Looking for an easy time waster? Try Dead Pixel from Rzook over at Newgrounds. It is a point and click puzzle game that anyone can play with ease. I recommend wiping off your monitor before you start. No reason.

deadpixelfeature 300x224 Play It: Dead Pixel

In Dead Pixel, all you need to do is click the tiny square that's slighly off-color from the other tiny squares.

The object of Dead Pixel is to pick out the discolored pixel on the computer screen in the game. Click right and you earn points. Click wrong and you lose life. It’s all fun and games until you realize that the faster you click, the more points you earn. Then the pixels start getting smaller, the color differences more slight, and your ability to discern which dot of green on a screen filled with green is the wrong shade of green diminishes.

It’s a surprisingly fun online game that you could pick up as a quick distraction during the day. That’s why you should Play It. Not every game needs to be a marathon and a marathon of Dead Pixel might have a negative impact on your eye and mental health.

Have you checked out Dead Pixel yet? Know of any other new puzzle games of interest? Sound off below. Love to hear from you.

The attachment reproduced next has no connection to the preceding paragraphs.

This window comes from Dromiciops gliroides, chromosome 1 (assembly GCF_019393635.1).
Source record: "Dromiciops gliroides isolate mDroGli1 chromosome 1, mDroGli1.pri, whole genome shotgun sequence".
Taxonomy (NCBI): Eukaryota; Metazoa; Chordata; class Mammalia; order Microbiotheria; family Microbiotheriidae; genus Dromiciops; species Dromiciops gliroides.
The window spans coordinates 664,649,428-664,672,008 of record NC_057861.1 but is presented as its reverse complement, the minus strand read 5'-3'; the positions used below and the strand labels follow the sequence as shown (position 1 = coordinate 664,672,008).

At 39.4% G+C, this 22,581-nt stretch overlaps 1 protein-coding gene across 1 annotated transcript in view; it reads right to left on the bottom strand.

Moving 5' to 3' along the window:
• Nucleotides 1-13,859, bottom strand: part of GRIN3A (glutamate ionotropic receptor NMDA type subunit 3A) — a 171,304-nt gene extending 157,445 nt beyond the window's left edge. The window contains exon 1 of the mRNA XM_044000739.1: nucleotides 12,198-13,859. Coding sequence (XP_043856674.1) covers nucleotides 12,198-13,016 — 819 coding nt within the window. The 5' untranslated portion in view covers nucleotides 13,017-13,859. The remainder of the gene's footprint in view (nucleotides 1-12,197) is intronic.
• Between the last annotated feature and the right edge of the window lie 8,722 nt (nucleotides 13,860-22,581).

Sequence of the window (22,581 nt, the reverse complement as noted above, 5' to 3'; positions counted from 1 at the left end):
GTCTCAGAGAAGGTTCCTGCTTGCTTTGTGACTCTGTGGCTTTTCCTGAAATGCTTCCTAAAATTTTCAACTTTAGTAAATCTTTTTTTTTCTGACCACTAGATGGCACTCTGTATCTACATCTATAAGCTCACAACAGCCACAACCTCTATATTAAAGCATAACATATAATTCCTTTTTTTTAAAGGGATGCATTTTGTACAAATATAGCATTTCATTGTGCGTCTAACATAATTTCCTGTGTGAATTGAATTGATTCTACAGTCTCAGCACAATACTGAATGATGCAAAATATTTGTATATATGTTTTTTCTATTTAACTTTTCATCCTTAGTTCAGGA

Play It: Happy Dead Friends

On this edition of Play It, we look at a creepy and cute online puzzle game about making friends.

Happy Dead Friends is a cool little linking puzzle game from rhinogames on Newgrounds. The goal is simple. You have a series of hexagon maps filled with sad zombies. The only way to make them happy is to make them all hold hands. Each zombie must be connected to another zombie with all of their open hands.

happydeadfriends Play It: Happy Dead Friends

A happy zombie is a safe zombie.

It seems simple until you realize that these zombies have more than two arms and choose the darnedest places to hang out. Why would a zombie chain himself against a rock so he can’t make friends behind him?

Instead of just making increasingly strange maps, Happy Dead Friends starts introducing other undead creatures. Zombies will move their arms automatically to complete links. Skeletons, however, must be manipulated to make friends. They’re a little stiff. This keeps the gameplay fresh and challenging without overwhelming the screen with too many monsters to link too soon.

The goal of the game is to complete the chains in as few moves as possible. You can earn up to three gold skulls for each completed stage. The game is more forgiving as the levels advance, but that doesn’t make it any easier to navigate a stage with 10+ creatures that just don’t seem to add up. The challenge is fun, not frustrating, and that’s what makes this game work.